It is preferred that a reference tank for storing a reference liquid is additionally provided for supplying the reference liquid to the concentration detector. The reference liquid is used for calibration. Alternately, a pure water tank for storing pure water may be additionally provided, in which the pure water is supplied to the concentration detector for calibration.

In a further preferred embodiment of the apparatus according to the invention, the concentration detector measures molarities of the source liquids contained in the liquid chemical by detecting an absorption wavelength or absorption characteristic of the liquid chemical using a ultraviolet, visible, or near-infrared spectrophotometer.

In a still further preferred embodiment of the apparatus according to the invention, the data processor section is comprised of a data converter and a pump controller. The data converter converts the control signal from the data signal about the concentration/composition of the liquid chemical to the control signal. The pump controller controls pumping rates of the source liquids according to the control signal.

In this embodiment, preferably, the data processor section compares concentrations or composition of the source liquids contained in the liquid chemical with predetermined values, and produces correction values for the source liquids based on result of comparison. The pump controller changes the pumping rates of the source liquids according to the correction values.

It is preferred that the data processor section has a specific stabilization period of time, and the correction values are produced after the stabilization period passes. In this case, it is preferred that the data processor section performs only a displaying operation of concentration values during the stabilization period.

Preferably, the data processor section performs the production operation of the correction values after each stabilization period.

BRIEF DESCRIPTION OF THE DRAWINGS

In order that the present invention may be readily carried into effect, it will now be described with reference to the accompanying drawings.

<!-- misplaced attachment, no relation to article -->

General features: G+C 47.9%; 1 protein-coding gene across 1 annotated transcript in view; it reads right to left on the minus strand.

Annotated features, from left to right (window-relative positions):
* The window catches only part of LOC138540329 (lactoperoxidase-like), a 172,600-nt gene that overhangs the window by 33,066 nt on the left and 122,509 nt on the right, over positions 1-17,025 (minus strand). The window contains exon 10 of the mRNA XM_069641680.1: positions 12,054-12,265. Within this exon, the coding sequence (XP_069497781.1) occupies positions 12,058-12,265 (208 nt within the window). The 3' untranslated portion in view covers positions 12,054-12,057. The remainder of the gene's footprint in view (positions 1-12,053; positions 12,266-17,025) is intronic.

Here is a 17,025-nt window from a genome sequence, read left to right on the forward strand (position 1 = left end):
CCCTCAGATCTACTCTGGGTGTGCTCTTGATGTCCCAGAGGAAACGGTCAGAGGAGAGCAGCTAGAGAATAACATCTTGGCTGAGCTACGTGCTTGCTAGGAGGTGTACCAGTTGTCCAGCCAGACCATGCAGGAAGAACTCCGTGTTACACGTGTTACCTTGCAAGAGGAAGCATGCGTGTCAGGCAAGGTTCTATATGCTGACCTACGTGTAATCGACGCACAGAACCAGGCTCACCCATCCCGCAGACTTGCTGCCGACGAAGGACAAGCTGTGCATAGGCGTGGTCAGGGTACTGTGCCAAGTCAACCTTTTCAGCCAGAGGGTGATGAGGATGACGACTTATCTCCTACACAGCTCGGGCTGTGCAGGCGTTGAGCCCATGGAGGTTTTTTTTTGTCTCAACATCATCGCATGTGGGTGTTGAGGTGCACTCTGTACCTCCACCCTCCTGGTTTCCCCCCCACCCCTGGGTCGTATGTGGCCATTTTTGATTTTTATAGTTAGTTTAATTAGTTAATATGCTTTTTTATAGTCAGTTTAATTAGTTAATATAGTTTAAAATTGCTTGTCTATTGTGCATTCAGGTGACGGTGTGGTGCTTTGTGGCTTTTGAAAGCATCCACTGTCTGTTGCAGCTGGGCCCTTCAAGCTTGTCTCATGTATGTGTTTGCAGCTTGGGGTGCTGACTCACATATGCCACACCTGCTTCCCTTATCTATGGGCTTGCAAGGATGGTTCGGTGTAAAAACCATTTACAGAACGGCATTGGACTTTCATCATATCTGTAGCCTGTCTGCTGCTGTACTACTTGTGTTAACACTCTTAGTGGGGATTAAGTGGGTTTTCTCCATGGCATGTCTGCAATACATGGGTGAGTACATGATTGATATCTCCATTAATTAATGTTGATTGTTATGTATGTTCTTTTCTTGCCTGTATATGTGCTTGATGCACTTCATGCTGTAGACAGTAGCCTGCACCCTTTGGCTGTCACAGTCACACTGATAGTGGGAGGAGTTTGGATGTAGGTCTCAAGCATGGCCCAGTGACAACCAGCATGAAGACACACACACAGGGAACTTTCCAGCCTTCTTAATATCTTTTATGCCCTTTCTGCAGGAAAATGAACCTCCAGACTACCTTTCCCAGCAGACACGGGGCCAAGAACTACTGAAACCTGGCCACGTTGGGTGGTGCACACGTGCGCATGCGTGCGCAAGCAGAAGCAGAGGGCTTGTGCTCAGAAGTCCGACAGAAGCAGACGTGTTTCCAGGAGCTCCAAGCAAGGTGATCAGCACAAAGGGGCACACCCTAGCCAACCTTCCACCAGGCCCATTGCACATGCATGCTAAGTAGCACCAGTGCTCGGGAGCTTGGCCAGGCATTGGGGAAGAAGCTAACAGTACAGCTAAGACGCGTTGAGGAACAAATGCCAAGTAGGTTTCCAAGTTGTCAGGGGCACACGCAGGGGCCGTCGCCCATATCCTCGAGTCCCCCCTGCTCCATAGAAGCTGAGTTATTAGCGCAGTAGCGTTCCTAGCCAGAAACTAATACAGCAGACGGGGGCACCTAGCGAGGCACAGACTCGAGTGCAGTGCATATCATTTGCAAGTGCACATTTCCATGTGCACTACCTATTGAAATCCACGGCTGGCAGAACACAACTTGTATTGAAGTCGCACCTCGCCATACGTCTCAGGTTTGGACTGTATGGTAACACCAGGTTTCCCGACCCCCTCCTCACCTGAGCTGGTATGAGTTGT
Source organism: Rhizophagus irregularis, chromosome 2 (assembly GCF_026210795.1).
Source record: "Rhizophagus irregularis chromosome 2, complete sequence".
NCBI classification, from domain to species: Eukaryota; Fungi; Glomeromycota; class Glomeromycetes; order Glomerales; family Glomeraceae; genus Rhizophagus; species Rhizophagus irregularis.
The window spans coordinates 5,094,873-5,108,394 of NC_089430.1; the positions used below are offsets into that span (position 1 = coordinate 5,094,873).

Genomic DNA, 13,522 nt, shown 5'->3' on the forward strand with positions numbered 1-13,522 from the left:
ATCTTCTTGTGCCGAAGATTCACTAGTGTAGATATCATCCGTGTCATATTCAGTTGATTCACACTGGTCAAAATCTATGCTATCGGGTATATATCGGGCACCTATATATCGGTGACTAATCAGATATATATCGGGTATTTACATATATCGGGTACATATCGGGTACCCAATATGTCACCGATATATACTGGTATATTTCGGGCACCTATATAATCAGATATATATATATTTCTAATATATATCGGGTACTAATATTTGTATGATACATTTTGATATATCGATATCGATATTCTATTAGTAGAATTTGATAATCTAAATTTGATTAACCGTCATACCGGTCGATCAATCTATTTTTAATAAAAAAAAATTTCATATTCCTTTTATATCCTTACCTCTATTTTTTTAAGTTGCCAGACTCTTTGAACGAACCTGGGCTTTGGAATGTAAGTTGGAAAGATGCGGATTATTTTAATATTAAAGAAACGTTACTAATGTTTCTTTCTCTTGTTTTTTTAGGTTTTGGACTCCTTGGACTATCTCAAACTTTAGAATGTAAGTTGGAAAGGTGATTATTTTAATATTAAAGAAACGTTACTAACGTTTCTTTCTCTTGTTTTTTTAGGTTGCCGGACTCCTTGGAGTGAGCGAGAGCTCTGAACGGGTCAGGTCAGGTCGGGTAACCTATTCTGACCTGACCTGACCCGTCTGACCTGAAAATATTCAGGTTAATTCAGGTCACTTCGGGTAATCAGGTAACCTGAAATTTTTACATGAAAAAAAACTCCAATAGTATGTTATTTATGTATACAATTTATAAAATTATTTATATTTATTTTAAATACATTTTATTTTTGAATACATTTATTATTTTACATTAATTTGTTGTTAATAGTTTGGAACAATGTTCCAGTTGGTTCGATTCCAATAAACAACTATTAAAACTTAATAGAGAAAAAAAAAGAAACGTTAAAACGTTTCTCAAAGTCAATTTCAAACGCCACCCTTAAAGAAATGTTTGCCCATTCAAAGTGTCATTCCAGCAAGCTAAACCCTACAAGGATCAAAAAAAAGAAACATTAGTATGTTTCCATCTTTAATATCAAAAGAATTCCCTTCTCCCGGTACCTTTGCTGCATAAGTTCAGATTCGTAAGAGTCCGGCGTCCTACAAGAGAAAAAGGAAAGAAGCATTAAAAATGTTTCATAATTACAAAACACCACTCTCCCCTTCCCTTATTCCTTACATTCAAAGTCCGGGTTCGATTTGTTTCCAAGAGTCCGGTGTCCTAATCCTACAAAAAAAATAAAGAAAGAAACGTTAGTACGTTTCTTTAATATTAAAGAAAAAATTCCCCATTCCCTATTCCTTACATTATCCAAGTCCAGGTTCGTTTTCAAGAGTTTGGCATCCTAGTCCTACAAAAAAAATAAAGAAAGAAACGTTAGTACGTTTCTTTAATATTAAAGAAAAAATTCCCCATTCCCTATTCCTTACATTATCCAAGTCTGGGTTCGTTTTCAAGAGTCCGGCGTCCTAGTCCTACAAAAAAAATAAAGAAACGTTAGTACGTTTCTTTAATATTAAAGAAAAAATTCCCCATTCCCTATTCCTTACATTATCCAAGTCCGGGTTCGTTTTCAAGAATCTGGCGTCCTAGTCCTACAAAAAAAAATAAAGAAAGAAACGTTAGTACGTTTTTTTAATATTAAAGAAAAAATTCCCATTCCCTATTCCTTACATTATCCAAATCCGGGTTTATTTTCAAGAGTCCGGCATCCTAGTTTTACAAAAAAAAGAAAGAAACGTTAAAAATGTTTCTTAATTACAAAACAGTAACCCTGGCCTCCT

FIG. 1 is a schematic cross-sectional view of a prior-art cleaning apparatus of a semiconductor wafer.

FIG. 2 is a schematic cross-sectional view of a prior-art concentration control apparatus of a liquid chemical.

FIG. 3 is a schematic cross-sectional view of a concentration control apparatus of a liquid chemical according to a first embodiment of the present invention.

FIG. 4A is a schematic side view of a measurement cell of the spectrophotometer used in the apparatus according to the first embodiment of FIG. 3.

FIG. 4B is a schematic front view of the measurement cell shown in FIG. 4A.

FIG. 5A is a schematic side view of another measurement cell of the spectrophotometer used in the apparatus according to the first embodiment of FIG. 3.

FIG. 5B is a schematic front view of the measurement cell shown in FIG. 5A.

FIG. 6 is a flow chart showing the operation of the concentration control apparatus according to the first embodiment of FIG. 3.

FIG. 7 is a timing diagram showing the operation of the concentration control apparatus according to the first embodiment of FIG. 3, in which the time-dependent change of the concentration of the liquid chemical is shown.

FIG. 8 is a diagram showing the operation of the concentration detector of the concentration control apparatus according to the first embodiment of FIG. 3, in which a calibration curve or line is used.